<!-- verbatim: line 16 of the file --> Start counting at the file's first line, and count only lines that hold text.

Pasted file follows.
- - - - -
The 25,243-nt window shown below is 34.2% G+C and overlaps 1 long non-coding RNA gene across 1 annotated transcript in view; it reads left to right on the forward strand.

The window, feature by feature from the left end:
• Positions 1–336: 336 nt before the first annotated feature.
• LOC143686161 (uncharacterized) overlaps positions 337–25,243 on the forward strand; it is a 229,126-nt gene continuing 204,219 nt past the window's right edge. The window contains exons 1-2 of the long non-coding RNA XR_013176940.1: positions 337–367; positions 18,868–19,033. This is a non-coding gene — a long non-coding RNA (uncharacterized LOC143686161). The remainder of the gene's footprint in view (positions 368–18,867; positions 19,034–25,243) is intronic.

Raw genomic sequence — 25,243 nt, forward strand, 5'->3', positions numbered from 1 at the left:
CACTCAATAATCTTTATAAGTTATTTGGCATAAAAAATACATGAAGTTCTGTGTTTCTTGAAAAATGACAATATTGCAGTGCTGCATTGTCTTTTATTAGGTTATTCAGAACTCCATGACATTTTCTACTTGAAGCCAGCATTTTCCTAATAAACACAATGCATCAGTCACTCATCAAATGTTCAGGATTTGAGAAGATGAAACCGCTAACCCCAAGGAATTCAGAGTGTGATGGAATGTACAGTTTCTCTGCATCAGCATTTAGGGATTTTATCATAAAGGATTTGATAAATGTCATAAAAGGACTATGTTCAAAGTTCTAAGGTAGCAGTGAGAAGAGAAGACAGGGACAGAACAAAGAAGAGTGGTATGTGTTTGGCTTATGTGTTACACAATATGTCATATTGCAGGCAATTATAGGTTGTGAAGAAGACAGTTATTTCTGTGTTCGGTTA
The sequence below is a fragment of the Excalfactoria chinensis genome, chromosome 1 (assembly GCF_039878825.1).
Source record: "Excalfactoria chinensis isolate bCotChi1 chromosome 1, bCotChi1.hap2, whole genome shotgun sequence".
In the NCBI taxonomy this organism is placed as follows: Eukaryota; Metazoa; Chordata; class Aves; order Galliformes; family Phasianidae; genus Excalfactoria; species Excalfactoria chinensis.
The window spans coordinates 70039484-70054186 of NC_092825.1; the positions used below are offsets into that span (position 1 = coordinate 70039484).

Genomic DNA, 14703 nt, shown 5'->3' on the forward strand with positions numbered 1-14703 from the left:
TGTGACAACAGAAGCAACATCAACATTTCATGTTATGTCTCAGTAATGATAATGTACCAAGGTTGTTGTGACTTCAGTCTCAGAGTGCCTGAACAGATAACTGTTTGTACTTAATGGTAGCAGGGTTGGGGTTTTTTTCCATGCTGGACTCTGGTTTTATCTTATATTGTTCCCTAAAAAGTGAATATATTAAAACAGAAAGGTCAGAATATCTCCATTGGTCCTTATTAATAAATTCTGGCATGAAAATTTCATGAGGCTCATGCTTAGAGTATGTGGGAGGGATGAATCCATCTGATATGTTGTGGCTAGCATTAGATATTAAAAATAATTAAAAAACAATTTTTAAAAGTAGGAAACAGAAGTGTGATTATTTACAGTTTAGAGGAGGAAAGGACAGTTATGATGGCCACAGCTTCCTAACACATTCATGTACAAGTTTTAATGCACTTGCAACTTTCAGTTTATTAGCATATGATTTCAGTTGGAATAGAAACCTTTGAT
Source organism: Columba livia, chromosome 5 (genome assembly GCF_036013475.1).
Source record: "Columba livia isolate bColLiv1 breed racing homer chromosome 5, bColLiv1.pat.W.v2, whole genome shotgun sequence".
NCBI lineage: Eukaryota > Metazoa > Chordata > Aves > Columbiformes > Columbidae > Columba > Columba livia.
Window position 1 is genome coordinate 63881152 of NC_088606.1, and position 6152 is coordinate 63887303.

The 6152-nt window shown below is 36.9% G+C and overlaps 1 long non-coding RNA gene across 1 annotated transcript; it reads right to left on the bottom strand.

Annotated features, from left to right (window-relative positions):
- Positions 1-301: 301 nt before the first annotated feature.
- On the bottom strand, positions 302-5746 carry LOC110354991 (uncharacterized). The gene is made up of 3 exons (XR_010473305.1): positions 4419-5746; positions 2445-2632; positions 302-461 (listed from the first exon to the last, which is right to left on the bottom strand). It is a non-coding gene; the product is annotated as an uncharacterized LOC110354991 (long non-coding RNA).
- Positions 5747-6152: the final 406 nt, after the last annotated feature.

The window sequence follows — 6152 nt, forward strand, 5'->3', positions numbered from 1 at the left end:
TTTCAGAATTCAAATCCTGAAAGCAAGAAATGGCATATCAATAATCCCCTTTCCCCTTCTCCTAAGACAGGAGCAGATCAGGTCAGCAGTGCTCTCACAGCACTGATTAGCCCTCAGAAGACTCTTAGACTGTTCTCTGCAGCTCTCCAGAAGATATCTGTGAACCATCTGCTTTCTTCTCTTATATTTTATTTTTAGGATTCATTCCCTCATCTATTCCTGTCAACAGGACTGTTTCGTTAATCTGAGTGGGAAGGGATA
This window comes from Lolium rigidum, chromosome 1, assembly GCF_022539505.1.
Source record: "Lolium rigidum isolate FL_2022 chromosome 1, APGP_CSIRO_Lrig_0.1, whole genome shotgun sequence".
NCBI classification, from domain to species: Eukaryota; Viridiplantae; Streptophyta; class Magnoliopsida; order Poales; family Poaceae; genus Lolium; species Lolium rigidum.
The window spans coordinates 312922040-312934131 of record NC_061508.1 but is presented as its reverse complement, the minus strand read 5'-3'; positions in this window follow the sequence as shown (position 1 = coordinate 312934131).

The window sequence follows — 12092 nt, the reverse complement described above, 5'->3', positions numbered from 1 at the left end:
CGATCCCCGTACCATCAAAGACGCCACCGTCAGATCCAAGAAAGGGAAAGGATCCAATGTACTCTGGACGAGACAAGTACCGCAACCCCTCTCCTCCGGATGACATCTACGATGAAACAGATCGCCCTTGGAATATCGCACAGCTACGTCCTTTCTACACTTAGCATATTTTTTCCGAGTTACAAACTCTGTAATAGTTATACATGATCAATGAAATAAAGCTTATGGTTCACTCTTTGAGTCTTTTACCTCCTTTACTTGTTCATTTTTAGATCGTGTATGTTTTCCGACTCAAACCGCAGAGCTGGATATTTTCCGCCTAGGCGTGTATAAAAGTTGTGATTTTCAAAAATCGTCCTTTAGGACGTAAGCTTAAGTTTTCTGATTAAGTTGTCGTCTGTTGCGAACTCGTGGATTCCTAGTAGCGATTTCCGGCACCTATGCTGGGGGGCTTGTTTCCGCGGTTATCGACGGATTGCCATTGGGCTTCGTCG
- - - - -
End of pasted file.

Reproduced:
Window position 1 is genome coordinate 63881152 of NC_088606.1, and position 6152 is coordinate 63887303.